“OH my God! Has it been one year already?”
That was how I reacted when our editor-in-chief asked me to write about this paper’s founder, Daniel “Danny” Fajardo, who died on Sept. 10, 2018.
While sitting down to write this, I remember that Monday night when our common friend Rodolfo Jarumahum Jr. called to say, “Wala na si DF.”
The words stabbed me. It was hard to believe that Danny had not survived an emergency heart bypass surgery in a renowned hospital in Metro Manila. It had only been one week since we three last met for coffee at Café del Prado of Hotel del Rio.
Today, Danny Fajardo has been gone for exactly one year. But his memory lives on because of his unprecedented accomplishments. As publisher of what used to be a weak weekly that has turned into a strong daily, he had charted a never-done-before journey. He died confident that this newspaper would outlive him.
His passing reminded us of two other recently-departed journalists who used to exchange pleasantries with us at the same coffee table — Teddy Sumaray and Sammy Julian.
I could not recall the number of times I had written about the living Danny throughout the 38-year history of Panay News with each anniversary issue every seventh day of April. I had always been his working partner through thick and thin since the birth of this paper in 1981.
At the risk of being repetitious, let me say for the nth time that I had known him way ahead. It was sometime in 1973 when I saw him for the first time in a passenger bus negotiating the San Jose, Antique-to-Iloilo City route. He and his wife Maria were with their baby boy Ade while I was with my wife Norelyn and our infant son Norbert.
The former Maria Santillan – my classmate in the elementary school and college – introduced me to her husband.
It took seven long years later in 1980 when the opportunity to see Danny for the second time presented itself at the Aloha Hotel in Manila. I was then publisher of Charm, a monthly magazine, and would like him to place a back-page ad for a bus company he had established, D.G. Fajardo Lines. He did me that favor.
By then, I had spent 10 working years in Manila as freelance journalist, ghost writer and press relation officer of several music and movie producers.
In April 1981, I received an unexpected telegram from Mary asking me to help her and her husband edit a new tabloid they were putting up.
The first issue of Panay News, edited by Jerry Taclino, had come off the press when I reported for work. But he had resigned and I was taking over his temporary substitute, the late Vicky S. Primero, Mary’s elder sister.
The paper was a “squatter” in Danny’s insurance agency at Ong Bun Building on Ledesma Street, Iloilo City.
There were already three English weeklies in Iloilo which were surviving on paid legal notices from the local courts of law. Would one additional paper be viable?
The “birth pain” was almost unbearable. To pay the printing press, Danny had to withdraw money from the income of his bus and insurance ventures.
Since he could not afford to hire reporters, we wrote the news stories ourselves and also relied on press releases from government agencies to fill up eight pages.
There were weeks when we could not submit our materials to the press due to lack of funds. I shared the “sacrifice” by giving up the motorcycle I had acquired on installment plan.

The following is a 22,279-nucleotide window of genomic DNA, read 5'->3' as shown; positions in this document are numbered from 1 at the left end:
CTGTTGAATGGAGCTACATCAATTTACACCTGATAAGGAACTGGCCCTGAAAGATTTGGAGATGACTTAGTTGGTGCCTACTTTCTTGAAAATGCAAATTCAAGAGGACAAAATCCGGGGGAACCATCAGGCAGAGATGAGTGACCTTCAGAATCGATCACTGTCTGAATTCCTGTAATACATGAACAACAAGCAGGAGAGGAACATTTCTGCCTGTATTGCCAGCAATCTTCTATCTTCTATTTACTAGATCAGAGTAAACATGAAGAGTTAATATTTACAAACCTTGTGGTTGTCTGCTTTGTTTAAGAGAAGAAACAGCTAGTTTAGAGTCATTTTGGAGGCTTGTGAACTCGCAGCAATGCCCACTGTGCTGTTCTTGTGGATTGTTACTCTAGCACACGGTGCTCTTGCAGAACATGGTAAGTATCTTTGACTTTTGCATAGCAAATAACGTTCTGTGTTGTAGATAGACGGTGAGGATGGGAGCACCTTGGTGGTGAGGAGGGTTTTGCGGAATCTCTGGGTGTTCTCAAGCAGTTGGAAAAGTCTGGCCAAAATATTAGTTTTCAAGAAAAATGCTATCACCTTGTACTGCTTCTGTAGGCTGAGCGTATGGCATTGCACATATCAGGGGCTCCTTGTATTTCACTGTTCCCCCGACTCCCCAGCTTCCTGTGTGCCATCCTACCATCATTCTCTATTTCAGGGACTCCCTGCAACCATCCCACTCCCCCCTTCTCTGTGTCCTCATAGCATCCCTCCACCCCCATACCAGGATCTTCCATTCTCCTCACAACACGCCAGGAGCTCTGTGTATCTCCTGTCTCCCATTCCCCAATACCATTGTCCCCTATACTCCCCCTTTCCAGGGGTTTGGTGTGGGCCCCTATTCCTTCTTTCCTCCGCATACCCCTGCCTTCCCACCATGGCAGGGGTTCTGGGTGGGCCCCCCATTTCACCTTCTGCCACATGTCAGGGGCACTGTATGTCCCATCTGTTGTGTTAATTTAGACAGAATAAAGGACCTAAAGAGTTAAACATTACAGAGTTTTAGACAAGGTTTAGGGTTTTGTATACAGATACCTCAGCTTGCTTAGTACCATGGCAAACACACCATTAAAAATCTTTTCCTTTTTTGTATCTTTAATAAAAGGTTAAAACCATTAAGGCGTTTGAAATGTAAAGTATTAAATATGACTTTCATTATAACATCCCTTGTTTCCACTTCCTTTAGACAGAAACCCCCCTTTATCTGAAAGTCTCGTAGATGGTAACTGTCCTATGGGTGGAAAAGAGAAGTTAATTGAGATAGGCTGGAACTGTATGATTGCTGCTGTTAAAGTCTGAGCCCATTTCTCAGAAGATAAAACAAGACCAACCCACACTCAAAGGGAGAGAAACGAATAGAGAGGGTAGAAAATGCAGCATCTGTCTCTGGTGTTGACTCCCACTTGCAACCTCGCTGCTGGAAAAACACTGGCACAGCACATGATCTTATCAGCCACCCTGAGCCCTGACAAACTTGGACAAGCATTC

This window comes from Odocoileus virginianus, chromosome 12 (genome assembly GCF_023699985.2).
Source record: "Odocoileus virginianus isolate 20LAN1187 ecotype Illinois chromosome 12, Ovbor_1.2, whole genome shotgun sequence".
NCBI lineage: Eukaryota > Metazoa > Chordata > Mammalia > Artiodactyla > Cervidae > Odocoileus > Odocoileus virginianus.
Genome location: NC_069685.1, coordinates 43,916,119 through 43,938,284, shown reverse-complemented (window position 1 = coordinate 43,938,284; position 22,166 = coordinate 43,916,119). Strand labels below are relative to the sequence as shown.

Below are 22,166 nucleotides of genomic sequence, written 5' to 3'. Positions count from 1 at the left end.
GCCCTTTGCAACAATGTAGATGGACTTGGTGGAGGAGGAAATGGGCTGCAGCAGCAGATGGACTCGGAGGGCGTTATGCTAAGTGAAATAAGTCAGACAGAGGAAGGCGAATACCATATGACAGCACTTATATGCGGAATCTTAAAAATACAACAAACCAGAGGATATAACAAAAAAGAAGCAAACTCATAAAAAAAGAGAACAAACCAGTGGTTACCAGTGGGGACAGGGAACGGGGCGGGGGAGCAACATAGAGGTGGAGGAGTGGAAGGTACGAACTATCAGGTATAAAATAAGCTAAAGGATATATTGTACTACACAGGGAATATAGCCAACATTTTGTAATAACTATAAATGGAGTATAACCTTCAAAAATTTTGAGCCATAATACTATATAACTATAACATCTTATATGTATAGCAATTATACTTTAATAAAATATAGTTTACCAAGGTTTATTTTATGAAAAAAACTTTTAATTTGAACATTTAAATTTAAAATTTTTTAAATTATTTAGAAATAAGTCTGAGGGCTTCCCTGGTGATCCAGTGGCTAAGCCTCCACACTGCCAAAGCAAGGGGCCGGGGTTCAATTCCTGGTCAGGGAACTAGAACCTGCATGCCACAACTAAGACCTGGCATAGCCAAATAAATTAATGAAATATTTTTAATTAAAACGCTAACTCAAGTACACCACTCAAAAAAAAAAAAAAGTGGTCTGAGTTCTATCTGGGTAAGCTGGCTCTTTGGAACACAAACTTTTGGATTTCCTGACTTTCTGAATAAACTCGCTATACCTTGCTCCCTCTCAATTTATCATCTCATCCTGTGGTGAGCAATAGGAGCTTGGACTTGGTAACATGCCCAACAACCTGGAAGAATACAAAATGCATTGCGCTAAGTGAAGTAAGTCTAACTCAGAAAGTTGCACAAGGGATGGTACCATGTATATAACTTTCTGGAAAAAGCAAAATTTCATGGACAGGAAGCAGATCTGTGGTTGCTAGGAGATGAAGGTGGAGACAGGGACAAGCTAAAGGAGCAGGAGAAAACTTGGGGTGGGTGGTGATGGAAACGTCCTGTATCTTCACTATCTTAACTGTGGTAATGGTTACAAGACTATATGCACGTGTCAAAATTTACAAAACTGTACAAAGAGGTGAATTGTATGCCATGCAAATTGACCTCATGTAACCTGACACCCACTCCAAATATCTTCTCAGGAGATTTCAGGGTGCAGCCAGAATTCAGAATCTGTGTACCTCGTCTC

The Fajardo residence at that time was in San Jose, Antique. Until then they had four children known to me by their nicknames Ade, Owa, May-may and Strawberry. The first three were pupils in the elementary school while Strawberry was a tiny toddler.
Two other children, Idol and David, would emerge in better circumstances years later. Those were the days when Danny found the right people to deal with advertising agencies in Manila.
He would also motivate our local staff to solicit ads and subscriptions during weekly meetings.
“If you can sell refrigerator to the Eskimos,” he would lecture, “then you have what it takes to succeed.”
He was also a natural newsman. I found that out during his business meeting with an insurance manager in Kalibo. On learning that a rich widow nearby had been stabbed dead by a poor relative, he adjourned the meeting so we could interview the widow’s relatives for a front-page story.
While competitors were contented with “praising” the government, Danny encouraged us to be the only “alternative press” in Iloilo. Although President Ferdinand Marcos had already lifted martial law, our nervous friends tried to restrain us from criticizing him.
By the time Marcos flew out of the country during the “People Power” revolution in 1986, Panay News had gained regular subscribers and advertisers regionwide.
I had quit as editor-in-chief by the time Panay News acquired its own printing press and gradually moved from weekly frequency to semi-weekly to tri-weekly and eventually to daily frequency.
Danny also established a radio station in San Jose and hired a long-lost college classmate, veteran broadcaster Sammy Julian, as station manager and chief broadcaster.
Unfortunately, the radio station was not meant to succeed. But since Danny could not afford to lose a talent, he “converted” Julian into Panay News’ beat reporter covering Malacañang. It turned out to be another milestone for this paper when Sammy was elected president of the Malacañang Press Corp. No other journalist from the provincial media had won that post.
Under Danny’s wings, many other “starters” from this paper have carved a niche for themselves in various endeavors, whether here, in other cities and towns or abroad.
We feel that while this paper remains in good hands — with his son Dan “Idol” Fajardo II, other children and children-in-laws effectively manning the family corporation — Danny Fajardo at 72 departed ahead of his time. He could have soared higher while fulfilling his self-imposed mission “to expand the frontiers of press freedom in this part of the country.”
So long, Danny./PN